Monday, August 20, 2012

On Going Pro & Upgrading Your Equipment

This is based on a reply I posted on a social site to someone asking about going pro and thinking about replacing their Canon 450D with a Canon 5D MkIII. Several replies stated it’s NOT about the camera but the photographer. Others stated that the 450D was good enough? Someone stated he doesn’t get the respect because he doesn’t own a ‘pro’ camera but that shouldn’t matter as they should only look at his images. I and others asked what kind of photography does he do or want to do.

A part of being a pro photographer is being able to deliver the goods. By that I mean good quality images. I know way too many photographers that have had to replace ALL their gear because they purchased an Olympus system or a Canon consumer camera like a 450D/T2i or a similar Nikon DX system and purchased the non-pro lenses like the Canon EF-S or Nikon DX lenses.

The reason they had to upgrade is there ALWAYS comes a day in the PRO world where someone wants a LARGE print or a very high quality image. Whether it is a large print of a wedding shot, family portrait, or perhaps a print for making a large product poster/advertisement or perhaps even a 2 page spread in a high quality mag. You need pixels for this. And, if you want excellent quality enlargements you need QUALITY pixels which is why over 94% of the pro's making their living at photography (not a hobbyist that occasionally turns a buck) use High End DSLR's, Full Frame DSLR's, Medium Format Cameras (that now shoot 160 Mega Pixels), and some even still use Large Format Film!

Also, as a pro you use your camera a lot and it gets abused. The pro quality cameras and lenses put up with way more abuse and wear and tear. For this alone the pro or prosumer cameras are worth every penny over what you would pay for a consumer camera.

On the lenses, the Pro lenses are Sharper and Clearer Optically and generally focus faster. Many allow more light in to the camera and will give you that Shallow DOF that non-pros are always looking for. This extra light also turns into extra contrast in your images which also adds to the sharpness. These lenses are also much more durable. I just hosted 11 students that came from India to Canada so they could take a 7 Day workshop with me. Two of them broke their Nikon DX lenses by barely ‘bumping’ the front barrels. One was dead and the other still usable but now has a wobbly front barrel. Not sure how good the images are. And, on the same trip someone dropped a camera from 3 plus feet and it landed right on the front of the lens onto concrete. The drop broke the filter, but the Canon L Series lens was OK. This isn’t about Canon vs. Nikon, but rather Pro vs. Consumer products.

Your Pro Lenses will also last a lifetime if properly taken care of. And, they tend to retain their value very well. Check out the cost of a used Pro Lens like a Canon 50mm f/1.2 or Craigs List or eBay. You see even old ones retain their value unless they have been abused.

On the warranty issue, I am a Canon CPS. I recently sent in my only non-pro lens (my wife usually uses this and a pro lens for cleaning). Canon does not give pros discounts on repairing non-pro gear!

Now just because you have a pro camera, doesn’t mean you will take pro quality images! But, likewise, as someone mentioned, people will not take you seriously with a non-pro camera. Designers, Editors and so on will not think you’re a full time pro shooting a dinky camera and they also think (perhaps rightly) that you will not be able to deliver the high quality images they require. Some of the consumer cameras will give you pro quality images, but if you do not get taken seriously, you may miss a lot of opportunities.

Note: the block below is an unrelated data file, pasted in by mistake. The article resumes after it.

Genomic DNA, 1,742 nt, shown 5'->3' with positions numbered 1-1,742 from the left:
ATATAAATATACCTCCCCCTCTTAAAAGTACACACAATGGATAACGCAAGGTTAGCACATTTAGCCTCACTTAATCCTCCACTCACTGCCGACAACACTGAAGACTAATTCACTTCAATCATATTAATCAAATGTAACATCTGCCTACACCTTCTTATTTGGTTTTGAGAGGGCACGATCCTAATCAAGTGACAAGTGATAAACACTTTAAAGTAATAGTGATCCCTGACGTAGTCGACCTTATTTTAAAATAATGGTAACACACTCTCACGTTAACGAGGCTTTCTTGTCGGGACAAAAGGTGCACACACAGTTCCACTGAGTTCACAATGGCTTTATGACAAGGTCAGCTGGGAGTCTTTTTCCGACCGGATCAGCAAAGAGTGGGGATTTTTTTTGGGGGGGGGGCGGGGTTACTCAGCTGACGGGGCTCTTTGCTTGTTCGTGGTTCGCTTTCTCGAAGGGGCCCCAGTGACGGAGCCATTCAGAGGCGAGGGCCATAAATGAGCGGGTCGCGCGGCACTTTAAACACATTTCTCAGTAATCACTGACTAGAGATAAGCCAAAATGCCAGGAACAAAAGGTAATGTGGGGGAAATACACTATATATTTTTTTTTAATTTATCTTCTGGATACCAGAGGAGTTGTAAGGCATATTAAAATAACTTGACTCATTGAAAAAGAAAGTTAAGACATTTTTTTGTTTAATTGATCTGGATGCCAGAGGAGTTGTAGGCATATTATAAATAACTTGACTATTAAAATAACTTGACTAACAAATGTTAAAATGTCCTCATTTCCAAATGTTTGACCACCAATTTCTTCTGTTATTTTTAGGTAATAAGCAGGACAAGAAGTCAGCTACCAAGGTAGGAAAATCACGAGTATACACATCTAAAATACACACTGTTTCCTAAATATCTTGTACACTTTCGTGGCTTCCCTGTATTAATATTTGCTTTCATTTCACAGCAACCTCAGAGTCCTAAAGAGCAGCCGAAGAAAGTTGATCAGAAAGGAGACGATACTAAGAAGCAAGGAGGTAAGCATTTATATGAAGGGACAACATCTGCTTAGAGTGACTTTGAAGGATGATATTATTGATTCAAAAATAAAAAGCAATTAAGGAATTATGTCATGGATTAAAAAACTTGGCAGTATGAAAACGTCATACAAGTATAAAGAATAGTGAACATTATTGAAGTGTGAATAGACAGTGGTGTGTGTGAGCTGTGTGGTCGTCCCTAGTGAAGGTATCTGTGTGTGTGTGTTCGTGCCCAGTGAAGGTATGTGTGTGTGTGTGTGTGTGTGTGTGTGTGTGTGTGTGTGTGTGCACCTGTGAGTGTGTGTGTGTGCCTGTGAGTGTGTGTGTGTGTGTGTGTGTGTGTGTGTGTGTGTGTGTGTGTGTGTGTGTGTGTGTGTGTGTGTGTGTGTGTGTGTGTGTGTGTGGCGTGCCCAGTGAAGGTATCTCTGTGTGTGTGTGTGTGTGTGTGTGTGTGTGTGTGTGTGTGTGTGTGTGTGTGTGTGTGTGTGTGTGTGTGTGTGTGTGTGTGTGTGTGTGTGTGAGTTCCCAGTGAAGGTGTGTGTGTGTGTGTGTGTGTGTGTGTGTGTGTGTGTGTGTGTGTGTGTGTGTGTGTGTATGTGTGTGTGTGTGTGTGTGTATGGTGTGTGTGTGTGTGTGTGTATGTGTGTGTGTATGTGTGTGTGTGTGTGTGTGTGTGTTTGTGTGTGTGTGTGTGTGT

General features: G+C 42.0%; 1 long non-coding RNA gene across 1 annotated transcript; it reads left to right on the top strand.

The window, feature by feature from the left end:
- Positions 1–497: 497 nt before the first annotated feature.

So as a pro, you need to combine your pro skills and artistic skills and pro gear and make pro quality images. But even then your not there. Most pro photographers (but not all) make it as pro photographers not just because of their images but because of their business skills! You need to be able to sell yourself, promote yourself, and talk to people, approach art directors and the people buying the prints. Your personality comes into play here also.

Every year I have people ask me if I think they are ready to go “professional”. I usually give them the above advice. But, in the end, you do want a better camera. And, if you do not go pro, you’ll at least have a camera you’ll be happy with that will last you a lifetime if you take care of it. Learn not only how to use it, but how to ‘technically’ take the best images you can with it. Learn how to take Tack Sharp images and learn how to do it without thinking. Then, work on whatever photography genre you want to photograph and sell, and perfect that also.  If you take excellent quality images that are artistic, commercially viable, news worthy, or whatever, they will sell. But, no matter how good a capture of a scene is, if the image is poor quality, not sharp (non-intentionally), not properly exposed, not well cropped, not well composed and so on, it will not sell.

As far as Art Directors are concerned, they see thousands of images every month with new potential pro photographers wanting to make it in the business. Your images have to stand out! They need to be perfect technically and they need to be different than the rest artistically. This may not be the case for Photojournalism or other genres, but then they still would need to be perfect. Who wants to read a newspaper with a bunch of blurry pictures?

© 2012 Jean-François Cléroux

(Version 1.00 - August 2012)

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I value thoughtful comments and suggestions. If you like or dislike this post, please let me know. If you have any ideas or suggestion, comments or corrections (I do make mistakes) please also let me know. Thanks.

- Francois Cleroux